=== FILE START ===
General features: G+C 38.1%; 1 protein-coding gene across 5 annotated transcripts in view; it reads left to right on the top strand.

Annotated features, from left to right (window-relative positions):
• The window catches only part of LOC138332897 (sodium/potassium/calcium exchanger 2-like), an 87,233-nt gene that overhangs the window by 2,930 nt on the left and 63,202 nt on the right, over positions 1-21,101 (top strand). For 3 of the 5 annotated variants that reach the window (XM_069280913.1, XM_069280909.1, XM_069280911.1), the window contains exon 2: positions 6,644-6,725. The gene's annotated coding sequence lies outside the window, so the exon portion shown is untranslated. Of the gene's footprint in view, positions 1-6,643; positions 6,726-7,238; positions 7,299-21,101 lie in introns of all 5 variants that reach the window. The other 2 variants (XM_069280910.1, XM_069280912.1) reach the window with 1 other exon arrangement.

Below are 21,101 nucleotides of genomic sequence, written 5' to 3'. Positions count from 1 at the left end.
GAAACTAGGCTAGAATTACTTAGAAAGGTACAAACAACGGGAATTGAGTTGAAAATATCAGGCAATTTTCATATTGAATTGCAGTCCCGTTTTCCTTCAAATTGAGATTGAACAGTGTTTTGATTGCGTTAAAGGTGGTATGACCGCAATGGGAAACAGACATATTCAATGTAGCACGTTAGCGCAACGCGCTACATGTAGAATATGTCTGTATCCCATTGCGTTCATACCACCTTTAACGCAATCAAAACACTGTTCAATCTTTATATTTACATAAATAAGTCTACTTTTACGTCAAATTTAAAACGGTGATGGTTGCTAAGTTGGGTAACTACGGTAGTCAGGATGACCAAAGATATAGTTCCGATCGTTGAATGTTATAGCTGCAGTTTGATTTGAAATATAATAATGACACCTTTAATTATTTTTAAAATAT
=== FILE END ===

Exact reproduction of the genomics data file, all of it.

General features: G+C 38.1%; 1 protein-coding gene across 5 annotated transcripts in view; it reads left to right on the top strand.

Annotated features, from left to right (window-relative positions):
• The window catches only part of LOC138332897 (sodium/potassium/calcium exchanger 2-like), an 87,233-nt gene that overhangs the window by 2,930 nt on the left and 63,202 nt on the right, over positions 1-21,101 (top strand). For 3 of the 5 annotated variants that reach the window (XM_069280913.1, XM_069280909.1, XM_069280911.1), the window contains exon 2: positions 6,644-6,725. The gene's annotated coding sequence lies outside the window, so the exon portion shown is untranslated. Of the gene's footprint in view, positions 1-6,643; positions 6,726-7,238; positions 7,299-21,101 lie in introns of all 5 variants that reach the window. The other 2 variants (XM_069280910.1, XM_069280912.1) reach the window with 1 other exon arrangement.

Below are 21,101 nucleotides of genomic sequence, written 5' to 3'. Positions count from 1 at the left end.
GAAACTAGGCTAGAATTACTTAGAAAGGTACAAACAACGGGAATTGAGTTGAAAATATCAGGCAATTTTCATATTGAATTGCAGTCCCGTTTTCCTTCAAATTGAGATTGAACAGTGTTTTGATTGCGTTAAAGGTGGTATGACCGCAATGGGAAACAGACATATTCAATGTAGCACGTTAGCGCAACGCGCTACATGTAGAATATGTCTGTATCCCATTGCGTTCATACCACCTTTAACGCAATCAAAACACTGTTCAATCTTTATATTTACATAAATAAGTCTACTTTTACGTCAAATTTAAAACGGTGATGGTTGCTAAGTTGGGTAACTACGGTAGTCAGGATGACCAAAGATATAGTTCCGATCGTTGAATGTTATAGCTGCAGTTTGATTTGAAATATAATAATGACACCTTTAATTATTTTTAAAATAT